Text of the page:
1971 TO 2015: FORTY-FOUR YEARS OF ENVIRONMENTAL PROGRESS

“WHAT’S GOIN’ ON?”

ODIENNE AS IT WAS

 The year was 1971, it was August, and the Rural Housing Program up in Odienne was done.  Kaput. Finished. The town’s French, Lebanese, and Chinese residents had moved on to more profitable pastures.  Me?  I wanted to get out of town too – nothing was going on by way of construction of anything - but after several months of angling with the Peace Corps for a transfer to no avail, I decided to hike myself down to Abidjan – unannounced.  I hitched a ride with the German children’s health program volunteers to Korhogo, an eight hour trip over washed out roads in their Mercedes Defender (of course!), overnight in the Korhogo Hotel (where hot water flowed miraculously at the turn of a tap) and then the twelve hour train trip down to Abidjan’s rail terminus just south of the Presidential Palace. 

ODIENNE AT UPPER LEFT
The Peace Corps Director – I think he was one of the three temporary directors we had during my sojourn in Cote d’Ivoire and, to me, he hadn’t a clue – greeted me with a shocked look on his face when I showed up at his office door.   We’d already spoken several time by telephone so he knew what my frustrations were – basically sitting up North with nothing to do.  An archeological site in Cameroon had been dangled in my direction and so had a Town Planning post up in Morocco.  I was hoping to push things along in either direction but like all government agencies getting someone to actually act was no easy task.  (Eventually I did wind up in Morocco two weeks before the Second Annual Assassination Attempt against King Hassan.)

I was feeling pissed.  I mean really angry.  It seemed as if no one had any damned authority to do anything on my behalf.  Anyway, the Director asked where I was staying – I told him I had planned to stay at the Grand Hotel just a few blocks from the Peace Corps office – and he offered the house of one of the Voice of America staff who was back in the States for R&R.  I said sure – at least it would cost me nothing and the Grand Hotel – despite it’s name – had lost its grandeur about 30 years ago.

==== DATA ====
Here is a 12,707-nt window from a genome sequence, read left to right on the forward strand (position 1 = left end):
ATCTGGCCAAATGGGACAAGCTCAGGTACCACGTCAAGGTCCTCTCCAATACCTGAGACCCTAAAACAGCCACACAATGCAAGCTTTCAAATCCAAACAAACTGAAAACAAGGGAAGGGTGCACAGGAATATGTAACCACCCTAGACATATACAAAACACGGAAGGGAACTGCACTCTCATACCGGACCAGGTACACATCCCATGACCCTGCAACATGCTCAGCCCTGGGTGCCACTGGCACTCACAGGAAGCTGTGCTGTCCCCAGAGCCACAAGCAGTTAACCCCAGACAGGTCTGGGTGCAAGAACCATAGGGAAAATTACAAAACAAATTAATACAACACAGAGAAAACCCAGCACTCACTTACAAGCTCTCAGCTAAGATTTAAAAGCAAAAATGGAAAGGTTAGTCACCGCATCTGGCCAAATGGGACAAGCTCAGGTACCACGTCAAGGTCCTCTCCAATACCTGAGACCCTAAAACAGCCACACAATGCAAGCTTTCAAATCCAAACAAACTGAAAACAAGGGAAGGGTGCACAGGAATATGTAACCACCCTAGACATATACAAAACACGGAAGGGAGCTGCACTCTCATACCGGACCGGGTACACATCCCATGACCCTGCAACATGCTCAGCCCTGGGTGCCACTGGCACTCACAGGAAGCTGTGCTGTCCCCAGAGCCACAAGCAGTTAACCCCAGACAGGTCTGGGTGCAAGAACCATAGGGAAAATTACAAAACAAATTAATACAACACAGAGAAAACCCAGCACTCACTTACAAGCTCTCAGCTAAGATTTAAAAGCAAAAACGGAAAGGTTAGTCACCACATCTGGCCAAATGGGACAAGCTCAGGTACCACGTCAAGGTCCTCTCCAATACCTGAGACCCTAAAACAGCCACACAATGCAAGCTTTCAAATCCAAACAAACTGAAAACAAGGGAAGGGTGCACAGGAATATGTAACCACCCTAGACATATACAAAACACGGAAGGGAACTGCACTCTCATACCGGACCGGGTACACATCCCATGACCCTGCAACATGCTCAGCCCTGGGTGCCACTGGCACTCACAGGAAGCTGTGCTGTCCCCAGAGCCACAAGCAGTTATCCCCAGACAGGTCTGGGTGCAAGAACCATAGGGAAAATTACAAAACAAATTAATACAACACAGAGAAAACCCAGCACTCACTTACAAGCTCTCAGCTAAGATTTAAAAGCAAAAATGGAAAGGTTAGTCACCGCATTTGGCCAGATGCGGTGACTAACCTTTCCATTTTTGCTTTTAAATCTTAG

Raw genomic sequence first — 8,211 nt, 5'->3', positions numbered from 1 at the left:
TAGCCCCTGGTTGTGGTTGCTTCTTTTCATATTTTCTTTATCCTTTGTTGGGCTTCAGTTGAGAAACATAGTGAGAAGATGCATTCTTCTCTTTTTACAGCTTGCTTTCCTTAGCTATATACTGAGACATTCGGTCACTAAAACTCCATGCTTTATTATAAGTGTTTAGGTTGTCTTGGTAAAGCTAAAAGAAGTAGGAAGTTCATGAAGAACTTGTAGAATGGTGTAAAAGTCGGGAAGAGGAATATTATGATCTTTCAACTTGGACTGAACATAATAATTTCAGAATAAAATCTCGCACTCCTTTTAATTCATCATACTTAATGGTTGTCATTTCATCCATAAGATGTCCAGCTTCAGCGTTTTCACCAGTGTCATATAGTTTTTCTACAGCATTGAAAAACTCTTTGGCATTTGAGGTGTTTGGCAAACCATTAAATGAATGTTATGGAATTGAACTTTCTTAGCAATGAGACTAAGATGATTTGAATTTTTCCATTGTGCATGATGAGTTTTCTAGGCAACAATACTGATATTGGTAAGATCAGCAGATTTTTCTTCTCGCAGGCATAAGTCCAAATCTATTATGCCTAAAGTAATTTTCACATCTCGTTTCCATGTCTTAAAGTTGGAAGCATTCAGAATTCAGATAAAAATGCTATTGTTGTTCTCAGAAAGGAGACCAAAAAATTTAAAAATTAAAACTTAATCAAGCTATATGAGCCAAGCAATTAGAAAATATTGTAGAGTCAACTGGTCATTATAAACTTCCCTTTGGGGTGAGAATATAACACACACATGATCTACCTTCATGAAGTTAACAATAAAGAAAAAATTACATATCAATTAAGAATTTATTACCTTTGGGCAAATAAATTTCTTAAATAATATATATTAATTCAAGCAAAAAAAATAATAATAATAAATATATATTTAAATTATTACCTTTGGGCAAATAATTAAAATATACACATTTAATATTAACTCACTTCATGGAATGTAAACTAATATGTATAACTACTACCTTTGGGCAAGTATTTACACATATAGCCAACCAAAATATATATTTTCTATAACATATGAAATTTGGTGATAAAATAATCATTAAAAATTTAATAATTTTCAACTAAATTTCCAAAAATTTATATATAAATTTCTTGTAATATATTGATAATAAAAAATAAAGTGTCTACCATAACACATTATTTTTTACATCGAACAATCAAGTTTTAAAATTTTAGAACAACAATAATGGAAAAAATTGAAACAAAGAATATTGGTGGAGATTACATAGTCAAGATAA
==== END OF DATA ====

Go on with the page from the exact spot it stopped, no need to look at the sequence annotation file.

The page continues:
ABIDJAN TRAIN STATION ON THE RIGHT 
Took a taxi to Cocody, one of Abidjan’s upscale neighborhoods and where the U. S. Embassy was located.  From the outside the Bell’s house looked pretty much like all the other villas in the neighborhood big, gated, and attractive.   Inside, it was luxurious.  I mean beautiful furniture and furnishings with all sorts of expensive West African sculptures scattered about.  The contrast to my own digs up North – cinder block book shelves, twice-hand-me-down sofa and cow infested front yard – could not have been more stark.  The house backed up on the Lagoon and in the walled back yard were a couple of dogs, a goat, several cats and, amazingly enough, a pair of tiny Tik Tik deer. 

Not only was the villa gorgeous, it had AIR CONDITIONING a luxury I hadn’t experienced in nearly two years! But what struck my eye the collection of albums in a massive bookcase lining one wall in the living room, I guess one of the perks of working for VOA.  I spied Marvin Gaye’s “What’s Goin’ On” (surely one of the greatest pop music albums of all time) which had just been released and I’d heard a couple of tracks on the radio up in Odienne.  Then, there was that stereo system to die for with four foot high speakers.  I was in heaven.  For four days.  Needless to say, my impromptu visit to Peace Corps HQ resulted in nothing. 

I was prompted to post this today since I happen to hear Marvin’s “What’s Goin’ On” and it made me think back to the first time I heard it. This morning, however, I was impressed with how many of the topics he covered back in 1971 are still with us today – war, oil spills, poisons in the atmosphere, fish full of mercury, etc.  "Mercy, Mercy Me" was Gaye's "ecology song" and it was a surprise that a Black soul singer would take on this topic.   It too was a massive hit, however.  While we’ve made some progress along these lines, I keep wondering how much further ahead we would be if it hadn’t been for the thirty years of conservative “just ignore it and it will go away” as public policy.  Give a listen and you'll see what I mean.  

https://www.youtube.com/watch?v=efiDnHS3fzk

Apologies for the friggin' advertisement.

PS:  It's nearly impossible now to post a music video from YouTube to a blog without going to the source since all are copyrighted by Mega Worldwide Industrial Conglomerate Sony Music.  How lucky we are all.    





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